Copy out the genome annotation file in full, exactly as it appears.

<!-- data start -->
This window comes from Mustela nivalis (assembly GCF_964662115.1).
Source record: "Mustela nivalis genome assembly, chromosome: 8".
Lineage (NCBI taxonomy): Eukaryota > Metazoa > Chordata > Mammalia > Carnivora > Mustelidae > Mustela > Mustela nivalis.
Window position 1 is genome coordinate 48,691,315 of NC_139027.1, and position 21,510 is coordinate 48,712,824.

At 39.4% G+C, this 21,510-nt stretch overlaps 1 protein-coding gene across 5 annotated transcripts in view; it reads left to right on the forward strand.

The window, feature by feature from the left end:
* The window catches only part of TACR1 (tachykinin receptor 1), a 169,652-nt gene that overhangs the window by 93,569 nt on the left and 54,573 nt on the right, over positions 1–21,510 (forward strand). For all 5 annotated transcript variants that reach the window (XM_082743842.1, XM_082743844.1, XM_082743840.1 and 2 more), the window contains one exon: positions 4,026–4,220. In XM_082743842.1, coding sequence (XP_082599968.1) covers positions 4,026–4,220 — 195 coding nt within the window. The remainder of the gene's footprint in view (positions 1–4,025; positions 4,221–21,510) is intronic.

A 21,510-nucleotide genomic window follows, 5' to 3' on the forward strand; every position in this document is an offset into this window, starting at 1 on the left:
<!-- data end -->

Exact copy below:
This window comes from Mustela nivalis (assembly GCF_964662115.1).
Source record: "Mustela nivalis genome assembly, chromosome: 8".
Lineage (NCBI taxonomy): Eukaryota > Metazoa > Chordata > Mammalia > Carnivora > Mustelidae > Mustela > Mustela nivalis.
Window position 1 is genome coordinate 48,691,315 of NC_139027.1, and position 21,510 is coordinate 48,712,824.

At 39.4% G+C, this 21,510-nt stretch overlaps 1 protein-coding gene across 5 annotated transcripts in view; it reads left to right on the forward strand.

The window, feature by feature from the left end:
* The window catches only part of TACR1 (tachykinin receptor 1), a 169,652-nt gene that overhangs the window by 93,569 nt on the left and 54,573 nt on the right, over positions 1–21,510 (forward strand). For all 5 annotated transcript variants that reach the window (XM_082743842.1, XM_082743844.1, XM_082743840.1 and 2 more), the window contains one exon: positions 4,026–4,220. In XM_082743842.1, coding sequence (XP_082599968.1) covers positions 4,026–4,220 — 195 coding nt within the window. The remainder of the gene's footprint in view (positions 1–4,025; positions 4,221–21,510) is intronic.

A 21,510-nucleotide genomic window follows, 5' to 3' on the forward strand; every position in this document is an offset into this window, starting at 1 on the left: